GIEWS Country Brief: Nigeria - 11 January 2012

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  • Favourable rains in the major producing areas resulted in good crop production.

  • However, millet production declined by about 8 percent due to localized dry spells in the extreme north

  • As a result, maize and sorghum prices are decreasing, while millet prices have remained at high levels

Adequate rains in major producing areas resulted in a good cereal production at national level

Harvesting of the 2011 cereal crops was completed in November/December 2011 in the main producing parts of the country. Favourable rains benefited crop development in the major producing states of north central (including Gombe, Plateau, Kaduna, Niger and Nassarawa States). However, the northern parts of Sokoto, Kebbi and Katsina states in the north-west and Yobe and Borno states in the north-east along the borders with Niger and Chad, witnessed a dry spell during July / August , which forced farmers to re-plant to replace wilted crops and reduced yields by up to 20-30 percent.

As a result, the joint field evaluation survey conducted by the National Agricultural Extension and Research Liaison Services (NAERLS) and the National Programme for Agricultural and Food Security in September 2011 estimated an 8 percent decline in millet production compared to 2010. By contrast, good maize and sorghum crops, similar to the previous year’s good output, were gathered.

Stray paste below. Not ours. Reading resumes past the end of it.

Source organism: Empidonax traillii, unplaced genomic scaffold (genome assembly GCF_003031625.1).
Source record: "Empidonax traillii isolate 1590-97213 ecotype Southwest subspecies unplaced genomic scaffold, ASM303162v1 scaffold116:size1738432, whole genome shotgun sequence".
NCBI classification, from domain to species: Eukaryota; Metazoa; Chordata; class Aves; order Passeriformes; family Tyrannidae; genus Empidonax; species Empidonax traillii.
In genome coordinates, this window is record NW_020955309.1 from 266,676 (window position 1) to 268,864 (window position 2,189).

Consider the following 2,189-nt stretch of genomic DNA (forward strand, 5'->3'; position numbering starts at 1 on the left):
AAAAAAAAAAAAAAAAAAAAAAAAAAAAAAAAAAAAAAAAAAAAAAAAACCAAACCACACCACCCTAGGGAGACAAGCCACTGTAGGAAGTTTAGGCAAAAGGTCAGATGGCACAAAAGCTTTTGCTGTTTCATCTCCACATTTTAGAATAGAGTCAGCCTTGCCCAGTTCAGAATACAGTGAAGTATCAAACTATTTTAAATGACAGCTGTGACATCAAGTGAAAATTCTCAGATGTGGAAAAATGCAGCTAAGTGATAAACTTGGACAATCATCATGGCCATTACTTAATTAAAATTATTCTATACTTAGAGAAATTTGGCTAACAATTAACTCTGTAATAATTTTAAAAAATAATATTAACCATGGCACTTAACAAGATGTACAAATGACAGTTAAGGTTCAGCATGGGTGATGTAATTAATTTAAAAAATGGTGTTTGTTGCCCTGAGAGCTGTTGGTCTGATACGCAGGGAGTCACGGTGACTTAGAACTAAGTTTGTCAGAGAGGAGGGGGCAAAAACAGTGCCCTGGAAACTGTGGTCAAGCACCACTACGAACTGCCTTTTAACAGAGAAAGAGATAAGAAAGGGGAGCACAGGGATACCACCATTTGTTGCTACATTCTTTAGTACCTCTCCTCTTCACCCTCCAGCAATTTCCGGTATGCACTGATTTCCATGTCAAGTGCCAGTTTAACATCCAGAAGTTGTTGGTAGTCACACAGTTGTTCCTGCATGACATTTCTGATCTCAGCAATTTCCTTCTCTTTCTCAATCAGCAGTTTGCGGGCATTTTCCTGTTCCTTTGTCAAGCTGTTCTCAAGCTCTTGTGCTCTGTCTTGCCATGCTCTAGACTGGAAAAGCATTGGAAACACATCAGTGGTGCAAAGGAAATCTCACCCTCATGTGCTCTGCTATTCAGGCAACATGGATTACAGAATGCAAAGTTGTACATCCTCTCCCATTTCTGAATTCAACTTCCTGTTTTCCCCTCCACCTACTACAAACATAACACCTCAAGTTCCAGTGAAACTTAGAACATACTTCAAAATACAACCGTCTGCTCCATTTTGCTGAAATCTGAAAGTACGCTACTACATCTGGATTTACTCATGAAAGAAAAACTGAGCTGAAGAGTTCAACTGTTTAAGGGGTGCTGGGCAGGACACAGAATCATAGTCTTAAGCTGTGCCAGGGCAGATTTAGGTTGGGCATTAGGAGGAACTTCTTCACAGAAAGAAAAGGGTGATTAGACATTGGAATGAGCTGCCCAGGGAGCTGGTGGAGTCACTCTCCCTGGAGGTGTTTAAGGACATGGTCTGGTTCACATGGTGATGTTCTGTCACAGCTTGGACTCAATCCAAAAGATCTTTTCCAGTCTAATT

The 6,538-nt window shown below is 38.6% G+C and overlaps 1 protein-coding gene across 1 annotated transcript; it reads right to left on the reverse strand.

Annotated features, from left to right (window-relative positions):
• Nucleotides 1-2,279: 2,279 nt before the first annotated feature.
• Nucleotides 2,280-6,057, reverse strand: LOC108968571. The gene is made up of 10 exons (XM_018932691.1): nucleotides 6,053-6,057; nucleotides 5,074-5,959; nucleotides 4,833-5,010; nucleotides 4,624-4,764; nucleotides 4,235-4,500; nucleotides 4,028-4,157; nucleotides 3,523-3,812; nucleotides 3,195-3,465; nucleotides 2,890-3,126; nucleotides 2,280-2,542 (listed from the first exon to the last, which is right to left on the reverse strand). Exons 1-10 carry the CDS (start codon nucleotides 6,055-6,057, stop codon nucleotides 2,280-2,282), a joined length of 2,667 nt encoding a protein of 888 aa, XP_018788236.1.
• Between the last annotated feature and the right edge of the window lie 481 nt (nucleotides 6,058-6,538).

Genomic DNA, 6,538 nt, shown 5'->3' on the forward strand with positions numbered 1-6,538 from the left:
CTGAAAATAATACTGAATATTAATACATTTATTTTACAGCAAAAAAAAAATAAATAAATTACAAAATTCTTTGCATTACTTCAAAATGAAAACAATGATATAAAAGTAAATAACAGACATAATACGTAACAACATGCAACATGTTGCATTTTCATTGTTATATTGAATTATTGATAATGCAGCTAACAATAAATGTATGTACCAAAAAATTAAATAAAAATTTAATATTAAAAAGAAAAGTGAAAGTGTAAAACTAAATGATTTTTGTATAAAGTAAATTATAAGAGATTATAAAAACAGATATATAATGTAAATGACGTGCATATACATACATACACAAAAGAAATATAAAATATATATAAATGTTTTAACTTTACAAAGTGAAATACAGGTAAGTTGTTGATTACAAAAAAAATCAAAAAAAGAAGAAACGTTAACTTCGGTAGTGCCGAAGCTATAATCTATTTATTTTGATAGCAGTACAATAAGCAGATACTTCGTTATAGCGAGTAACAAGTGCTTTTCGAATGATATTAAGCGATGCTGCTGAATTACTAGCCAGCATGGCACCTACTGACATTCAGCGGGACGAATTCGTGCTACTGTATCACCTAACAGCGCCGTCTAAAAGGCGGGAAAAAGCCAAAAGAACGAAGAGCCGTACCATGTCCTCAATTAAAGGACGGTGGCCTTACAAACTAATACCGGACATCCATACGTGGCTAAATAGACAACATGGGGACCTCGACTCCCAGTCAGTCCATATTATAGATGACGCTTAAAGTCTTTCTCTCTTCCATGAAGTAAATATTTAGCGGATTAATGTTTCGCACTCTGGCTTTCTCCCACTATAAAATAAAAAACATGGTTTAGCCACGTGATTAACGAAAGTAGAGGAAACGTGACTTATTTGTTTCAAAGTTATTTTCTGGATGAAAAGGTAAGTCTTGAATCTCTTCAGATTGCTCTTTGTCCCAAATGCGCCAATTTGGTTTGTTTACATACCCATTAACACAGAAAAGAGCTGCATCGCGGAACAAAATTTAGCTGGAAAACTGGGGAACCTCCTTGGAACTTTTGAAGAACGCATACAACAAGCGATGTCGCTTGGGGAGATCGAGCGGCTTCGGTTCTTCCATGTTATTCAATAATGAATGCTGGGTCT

The aggregate cereal production in 2011 was estimated by a joint CILSS/FAO mission that visited the country last October, at about 26.5 million tonnes, similar to previous year but 5. percent above average. . Production of yam and cassava, the most important staple crops in the south, is estimated at 37 and 52 million tons respectively, also similar to 2010 output levels.

Prices of maize and sorghum started declining while millet prices remained high

In the Dawanau international market in Kano, the biggest in western Africa, prices of maize and sorghum were firm or increasing in recent months, reflecting increased demand from neighbouring countries where this year’s harvests were sharply reduced. In November they declined respectively by 5 and 20 percent, as a result of the increased supplies from the newly harvested crops. By contrast, in Dandume market, located in the northern Katsina state, prices of millet increased unseasonably by 19 percent from October to November, and are 24 percent higher than in November 2010, due to the reduced millet harvest